Senator Trillanes arrested, granted bail and back in his office bolthole

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Senator Trillanes being photographed by police today.

Opposition Senator Antonio Trillanes has posted bail after his arrest on revived charges of rebellion that were dropped in a 2011 amnesty.

Mugshots of President Duterte’s most outspoken political foe taken at Makati police headquarters were released to the media today (Tuesday, September 25).

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The arrest of Senator Trillanes is just the latest round in his feud with the president, whom he accuses of hiding ill-gotten wealth.

Trillanes has also backed several complaints to the International Criminal Court (ICC) seeking the president’s indictment for crimes against humanity and has protected people willing to testify against him.

“This is a debacle and a defeat of democracy,” Trillanes, a former navy officer and two-time mutineer, told reporters as he was led from the senate by police this afternoon. 

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“We expect other forms of harassment in the days to come.”

Bail approved by court

Trillanes voluntarily surrendered to the authorities following the order of arrest and underwent the standard police booking procedures. He then posted 200,000-peso bail before the court, which was approved.

Presidential spokesman Harry Roque said it was time for Trillanes to stop grandstanding.

“The court has spoken,” he said in a statement. “Let us stop the drama by press conference and allow the legal process to take its course.”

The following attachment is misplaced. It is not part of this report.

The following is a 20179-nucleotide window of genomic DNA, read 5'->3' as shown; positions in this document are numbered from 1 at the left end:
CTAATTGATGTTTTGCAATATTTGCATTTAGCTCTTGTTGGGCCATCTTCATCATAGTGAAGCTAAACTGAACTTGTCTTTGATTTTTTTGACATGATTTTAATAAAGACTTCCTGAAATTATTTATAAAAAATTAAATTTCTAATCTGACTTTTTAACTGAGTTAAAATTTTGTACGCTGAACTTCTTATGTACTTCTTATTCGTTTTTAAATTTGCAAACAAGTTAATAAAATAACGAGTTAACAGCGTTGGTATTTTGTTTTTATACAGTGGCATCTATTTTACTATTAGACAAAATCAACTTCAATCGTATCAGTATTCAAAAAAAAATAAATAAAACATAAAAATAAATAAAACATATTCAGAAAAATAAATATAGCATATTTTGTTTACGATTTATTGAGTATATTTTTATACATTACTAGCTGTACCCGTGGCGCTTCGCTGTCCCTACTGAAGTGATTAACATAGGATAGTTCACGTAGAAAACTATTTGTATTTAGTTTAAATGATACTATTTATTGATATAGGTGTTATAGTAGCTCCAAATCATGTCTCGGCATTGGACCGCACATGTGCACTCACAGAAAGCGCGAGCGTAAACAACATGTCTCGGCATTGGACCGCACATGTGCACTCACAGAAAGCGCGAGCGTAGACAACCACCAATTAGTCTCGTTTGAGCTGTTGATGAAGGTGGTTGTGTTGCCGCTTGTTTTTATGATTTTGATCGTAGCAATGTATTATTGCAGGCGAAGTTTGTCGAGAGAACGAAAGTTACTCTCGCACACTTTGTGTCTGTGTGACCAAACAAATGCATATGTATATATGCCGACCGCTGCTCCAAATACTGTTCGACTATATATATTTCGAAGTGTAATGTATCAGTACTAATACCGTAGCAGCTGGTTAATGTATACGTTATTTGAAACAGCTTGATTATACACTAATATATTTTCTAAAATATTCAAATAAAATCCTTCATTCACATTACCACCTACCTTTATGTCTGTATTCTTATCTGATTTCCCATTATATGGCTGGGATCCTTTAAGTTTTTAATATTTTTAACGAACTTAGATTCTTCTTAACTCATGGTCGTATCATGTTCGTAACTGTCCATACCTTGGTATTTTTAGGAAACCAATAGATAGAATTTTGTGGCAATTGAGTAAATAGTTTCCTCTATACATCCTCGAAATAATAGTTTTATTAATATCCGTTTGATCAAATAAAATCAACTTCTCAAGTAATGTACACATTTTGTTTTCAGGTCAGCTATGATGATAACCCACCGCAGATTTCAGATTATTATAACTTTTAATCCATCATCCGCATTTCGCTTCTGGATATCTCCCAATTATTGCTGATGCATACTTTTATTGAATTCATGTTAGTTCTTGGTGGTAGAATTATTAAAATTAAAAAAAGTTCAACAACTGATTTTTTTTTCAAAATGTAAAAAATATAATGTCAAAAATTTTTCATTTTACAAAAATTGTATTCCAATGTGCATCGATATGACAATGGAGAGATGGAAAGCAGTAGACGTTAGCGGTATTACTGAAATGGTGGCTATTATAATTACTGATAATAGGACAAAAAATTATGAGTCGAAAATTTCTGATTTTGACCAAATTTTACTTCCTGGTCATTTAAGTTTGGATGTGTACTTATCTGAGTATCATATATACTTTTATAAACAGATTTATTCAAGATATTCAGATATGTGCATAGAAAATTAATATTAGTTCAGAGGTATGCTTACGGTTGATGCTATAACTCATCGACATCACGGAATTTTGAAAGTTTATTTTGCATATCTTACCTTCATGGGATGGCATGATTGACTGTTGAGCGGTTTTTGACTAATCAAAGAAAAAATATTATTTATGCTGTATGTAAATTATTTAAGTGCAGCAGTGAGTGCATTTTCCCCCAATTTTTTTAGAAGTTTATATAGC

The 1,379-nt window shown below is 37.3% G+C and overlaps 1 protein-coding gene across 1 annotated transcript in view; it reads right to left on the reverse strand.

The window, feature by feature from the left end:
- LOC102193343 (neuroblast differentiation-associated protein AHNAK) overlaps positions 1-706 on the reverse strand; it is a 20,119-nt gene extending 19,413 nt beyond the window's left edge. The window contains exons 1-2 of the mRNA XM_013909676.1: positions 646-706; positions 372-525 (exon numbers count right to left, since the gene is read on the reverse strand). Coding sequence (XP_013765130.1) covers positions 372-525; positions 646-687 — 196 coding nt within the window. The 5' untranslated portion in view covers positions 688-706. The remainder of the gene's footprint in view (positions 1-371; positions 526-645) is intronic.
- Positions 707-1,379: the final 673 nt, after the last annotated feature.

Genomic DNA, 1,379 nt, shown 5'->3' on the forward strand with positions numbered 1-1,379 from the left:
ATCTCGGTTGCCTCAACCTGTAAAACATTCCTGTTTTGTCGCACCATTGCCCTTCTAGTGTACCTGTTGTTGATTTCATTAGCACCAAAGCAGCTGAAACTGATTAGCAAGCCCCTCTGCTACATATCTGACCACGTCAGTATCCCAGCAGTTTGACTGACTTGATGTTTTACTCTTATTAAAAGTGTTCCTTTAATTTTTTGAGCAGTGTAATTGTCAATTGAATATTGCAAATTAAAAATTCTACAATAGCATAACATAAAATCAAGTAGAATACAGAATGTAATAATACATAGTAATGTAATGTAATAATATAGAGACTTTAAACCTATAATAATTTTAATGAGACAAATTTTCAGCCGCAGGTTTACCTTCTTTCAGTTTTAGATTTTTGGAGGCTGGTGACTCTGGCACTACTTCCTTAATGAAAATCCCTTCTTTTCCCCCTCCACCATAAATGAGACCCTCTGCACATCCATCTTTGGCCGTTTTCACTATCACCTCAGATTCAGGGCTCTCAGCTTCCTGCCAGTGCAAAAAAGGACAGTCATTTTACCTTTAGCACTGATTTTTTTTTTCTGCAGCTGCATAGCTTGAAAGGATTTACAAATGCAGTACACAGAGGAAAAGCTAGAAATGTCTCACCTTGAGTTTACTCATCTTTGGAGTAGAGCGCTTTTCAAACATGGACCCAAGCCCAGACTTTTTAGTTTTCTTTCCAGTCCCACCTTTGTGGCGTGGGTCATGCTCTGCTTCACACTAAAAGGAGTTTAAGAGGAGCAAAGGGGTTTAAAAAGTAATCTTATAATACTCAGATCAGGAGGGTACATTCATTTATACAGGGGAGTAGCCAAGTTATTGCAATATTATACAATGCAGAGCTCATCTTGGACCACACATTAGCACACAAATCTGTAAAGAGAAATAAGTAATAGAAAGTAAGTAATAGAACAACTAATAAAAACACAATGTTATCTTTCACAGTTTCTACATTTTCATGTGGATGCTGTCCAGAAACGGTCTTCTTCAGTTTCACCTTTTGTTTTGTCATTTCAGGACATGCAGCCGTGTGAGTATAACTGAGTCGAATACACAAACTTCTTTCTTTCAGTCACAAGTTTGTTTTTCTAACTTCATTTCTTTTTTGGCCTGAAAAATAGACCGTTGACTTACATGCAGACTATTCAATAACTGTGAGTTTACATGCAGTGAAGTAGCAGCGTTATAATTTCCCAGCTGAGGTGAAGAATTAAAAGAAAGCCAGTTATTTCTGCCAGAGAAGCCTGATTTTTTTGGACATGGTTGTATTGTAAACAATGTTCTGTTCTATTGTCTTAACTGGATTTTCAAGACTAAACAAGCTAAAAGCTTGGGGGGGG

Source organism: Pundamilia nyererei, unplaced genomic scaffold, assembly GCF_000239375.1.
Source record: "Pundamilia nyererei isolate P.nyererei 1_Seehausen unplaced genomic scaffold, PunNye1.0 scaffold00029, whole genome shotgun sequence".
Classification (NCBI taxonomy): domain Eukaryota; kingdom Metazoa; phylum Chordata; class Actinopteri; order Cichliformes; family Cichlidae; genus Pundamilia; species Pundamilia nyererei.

Trillanes has commanded the political spotlight in the three weeks since the president voided an amnesty given him by President Benigno Aquino, citing flaws in the procedure, including a missing application form.

He has remained holed up in his office under the Senate’s protection since the president’s order for the police and army to arrest him, although they were reluctant to do so.

The president later agreed that a court warrant was necessary, following an outcry from opponents and legal experts who called it “authoritarian and unconstitutional”.

Trillanes received clemency after his involvement in a failed 2003 coup and a mutiny four years later, both aimed at overthrowing President Arroyo, an ally of the president who is now speaker of the House of Representatives.

As we reported yesterday, fears have been expressed among administration figures, including the president, that a broad coalition of leftists and political opponents were planning a “Red October” coup.

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